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I would like to model a hierarchy/directory like what you see below, in a mysql table. You can see below the table schema I was thinking. However, the directory Im talking about would be comprised of 100.000 elements and the depth would be ~5-10 levels. Moreover, we will have a tags pool and each element of the directory may be linked to one or more tags. So I was wondering if there is better approach. I was reading that some people decide to design tables that are not canonical for the shake of high performance and I am evaluating this case too.

ps: some people use Multi-way Trees to model this in the programming language level so the question how this ends up in the database remains.

| -> 1
| -> 2
| -> 3
| -> 1
| -> 2

| id      |element | father |
|  000    |   A    |  null  |
|  001    |   1    |  000   |
|  002    |   1    |  001   |
|  003    |   2    |  001   |
|  004    |   2    |  000   |
|  005    |   3    |  000   |
|  006    |   B    |  null  |
|  001    |   1    |  006   |
|  002    |   2    |  006   |
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What's the question? You define a reasonable schema for your problem. Do you need help with constraints? With storing attributes/tags? –  Patrick87 Jul 28 '11 at 13:11
My question is if there is a better than the approach I am presenting. Im worried about the linking of each element with a large number of tags. joins cost. –  nonouco Jul 28 '11 at 14:02
The best solution is the one which meets your requirements (including performance requirements); Have you tried what you've designed here? Where does it fail? –  Stephanie Page Jul 28 '11 at 19:32
I have tried but it is unlikely that I can simulate the prod env. conditions. I can only test on my local pc which is fast. Since the modeling of the hierarchy seems fine, I believe that I will have performance issues when I join this table with the tags table. Im looking for a non canonical approach as an alternative. –  nonouco Jul 29 '11 at 9:45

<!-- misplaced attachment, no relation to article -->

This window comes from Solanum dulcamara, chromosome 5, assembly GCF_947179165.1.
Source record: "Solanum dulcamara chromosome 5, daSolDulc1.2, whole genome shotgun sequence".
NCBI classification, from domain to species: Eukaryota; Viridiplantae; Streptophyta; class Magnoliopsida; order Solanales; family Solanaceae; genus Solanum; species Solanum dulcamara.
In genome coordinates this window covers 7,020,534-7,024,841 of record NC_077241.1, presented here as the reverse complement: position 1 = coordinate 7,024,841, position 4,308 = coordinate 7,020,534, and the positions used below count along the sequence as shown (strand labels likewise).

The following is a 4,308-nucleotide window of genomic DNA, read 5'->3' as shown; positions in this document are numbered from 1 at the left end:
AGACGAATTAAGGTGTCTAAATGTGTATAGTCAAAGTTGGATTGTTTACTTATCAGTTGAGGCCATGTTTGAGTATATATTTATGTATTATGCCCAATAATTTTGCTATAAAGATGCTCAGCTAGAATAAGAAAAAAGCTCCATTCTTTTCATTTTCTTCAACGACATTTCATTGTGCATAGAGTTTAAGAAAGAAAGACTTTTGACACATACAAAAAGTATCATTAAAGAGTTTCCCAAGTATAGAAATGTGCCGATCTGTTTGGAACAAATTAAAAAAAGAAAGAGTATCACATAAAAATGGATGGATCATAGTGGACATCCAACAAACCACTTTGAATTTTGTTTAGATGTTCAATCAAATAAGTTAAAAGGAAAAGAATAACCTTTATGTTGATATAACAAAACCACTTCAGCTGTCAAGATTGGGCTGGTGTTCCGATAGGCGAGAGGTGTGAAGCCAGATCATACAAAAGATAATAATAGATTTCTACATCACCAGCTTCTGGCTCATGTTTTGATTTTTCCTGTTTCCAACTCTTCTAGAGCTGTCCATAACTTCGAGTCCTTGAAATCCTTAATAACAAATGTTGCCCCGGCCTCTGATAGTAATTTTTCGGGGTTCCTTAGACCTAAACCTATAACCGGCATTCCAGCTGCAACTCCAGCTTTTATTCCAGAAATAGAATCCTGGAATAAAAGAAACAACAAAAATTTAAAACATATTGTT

Well if you can't simulate a production-like environment you'll be shooting in the dark as to the outcome of the actual design. You'll only get generic best-practice stuff here. It's purely a YMMV help system... always left up to the help-ee to take the advice and test it with actual data. –  Stephanie Page Jul 29 '11 at 22:19

1 Answer 1

A very fast hierachical tree is a nested set or a Celko-tree, it's a bit like a binary tree, or a huffman tree when you have a MySQL storage engine. Disadvantage is expensive deletion and insertion. Other RDBMS supports also recursive queries. In general I didn't see many nested sets. It seems to be complicated too create and maintain. When the nested set is too complicated and the RDBMS doesn't support recursive queries there is also materialized path.

  1. http://www.ibase.ru/devinfo/DBMSTrees/sqltrees.html
  2. http://en.wikipedia.org/wiki/Binary_tree
  3. http://en.wikipedia.org/wiki/Huffman_coding
  4. http://www.postgresql.org/docs/8.4/static/queries-with.html
  5. Is it possible to make a recursive SQL query?
  6. http://www.cybertec.at/pgbook/node122.html
share|improve this answer
links or explanations of these concepts would be nice. –  Stephanie Page Jul 28 '11 at 19:34
You betcha! That's an answer deserving of +2. –  Stephanie Page Jul 29 '11 at 22:20
Why isn't this answer isn't accepted by the OP? –  Phpdna Jul 17 '12 at 23:04

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